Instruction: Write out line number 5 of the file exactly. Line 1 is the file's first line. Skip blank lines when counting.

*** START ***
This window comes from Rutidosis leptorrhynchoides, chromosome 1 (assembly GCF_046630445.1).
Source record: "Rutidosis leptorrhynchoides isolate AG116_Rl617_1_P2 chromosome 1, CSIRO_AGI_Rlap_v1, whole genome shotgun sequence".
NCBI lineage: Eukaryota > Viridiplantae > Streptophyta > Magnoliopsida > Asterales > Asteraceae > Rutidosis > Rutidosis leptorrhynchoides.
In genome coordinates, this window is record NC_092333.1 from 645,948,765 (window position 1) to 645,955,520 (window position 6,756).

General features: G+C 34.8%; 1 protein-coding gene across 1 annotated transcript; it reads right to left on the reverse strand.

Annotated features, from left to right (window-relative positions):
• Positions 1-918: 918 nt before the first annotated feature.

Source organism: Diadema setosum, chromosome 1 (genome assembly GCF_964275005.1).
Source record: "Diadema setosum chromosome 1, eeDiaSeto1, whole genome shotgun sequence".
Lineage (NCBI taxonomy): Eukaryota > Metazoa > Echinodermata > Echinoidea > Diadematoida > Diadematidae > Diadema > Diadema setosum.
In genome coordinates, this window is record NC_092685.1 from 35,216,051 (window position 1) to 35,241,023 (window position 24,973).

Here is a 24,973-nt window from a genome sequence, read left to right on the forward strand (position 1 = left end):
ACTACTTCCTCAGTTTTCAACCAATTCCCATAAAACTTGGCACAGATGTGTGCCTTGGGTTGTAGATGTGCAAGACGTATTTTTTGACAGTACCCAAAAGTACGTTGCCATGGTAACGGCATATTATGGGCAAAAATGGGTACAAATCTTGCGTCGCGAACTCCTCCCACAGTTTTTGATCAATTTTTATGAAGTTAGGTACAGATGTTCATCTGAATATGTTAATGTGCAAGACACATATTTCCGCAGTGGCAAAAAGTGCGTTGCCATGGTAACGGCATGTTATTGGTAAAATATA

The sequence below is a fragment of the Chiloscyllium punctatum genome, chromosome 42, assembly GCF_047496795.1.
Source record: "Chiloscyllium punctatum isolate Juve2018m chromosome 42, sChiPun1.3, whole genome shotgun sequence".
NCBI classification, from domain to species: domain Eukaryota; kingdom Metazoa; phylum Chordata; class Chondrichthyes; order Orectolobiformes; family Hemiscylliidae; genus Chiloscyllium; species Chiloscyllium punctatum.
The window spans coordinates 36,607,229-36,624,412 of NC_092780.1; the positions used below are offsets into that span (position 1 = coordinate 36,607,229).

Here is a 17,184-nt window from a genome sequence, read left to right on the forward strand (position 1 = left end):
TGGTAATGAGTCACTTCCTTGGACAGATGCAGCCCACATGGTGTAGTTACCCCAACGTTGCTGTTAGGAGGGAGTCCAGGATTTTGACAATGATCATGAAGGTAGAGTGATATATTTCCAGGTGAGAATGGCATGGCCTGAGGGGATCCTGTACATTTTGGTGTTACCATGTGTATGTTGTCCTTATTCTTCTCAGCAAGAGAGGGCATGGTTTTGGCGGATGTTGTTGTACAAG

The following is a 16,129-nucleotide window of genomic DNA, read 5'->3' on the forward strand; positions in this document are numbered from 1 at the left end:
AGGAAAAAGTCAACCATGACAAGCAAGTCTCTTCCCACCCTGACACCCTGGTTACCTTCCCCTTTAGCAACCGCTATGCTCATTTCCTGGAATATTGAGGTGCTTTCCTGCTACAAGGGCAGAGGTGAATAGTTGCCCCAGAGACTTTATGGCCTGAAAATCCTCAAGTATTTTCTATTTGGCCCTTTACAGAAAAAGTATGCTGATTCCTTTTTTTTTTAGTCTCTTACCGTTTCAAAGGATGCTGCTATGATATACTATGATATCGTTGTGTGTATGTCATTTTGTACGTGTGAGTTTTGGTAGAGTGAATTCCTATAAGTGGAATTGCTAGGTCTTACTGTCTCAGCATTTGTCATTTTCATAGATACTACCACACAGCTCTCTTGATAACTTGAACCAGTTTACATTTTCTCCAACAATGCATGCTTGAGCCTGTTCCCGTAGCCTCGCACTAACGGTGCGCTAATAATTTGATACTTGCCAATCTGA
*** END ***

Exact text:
General features: G+C 34.8%; 1 protein-coding gene across 1 annotated transcript; it reads right to left on the reverse strand.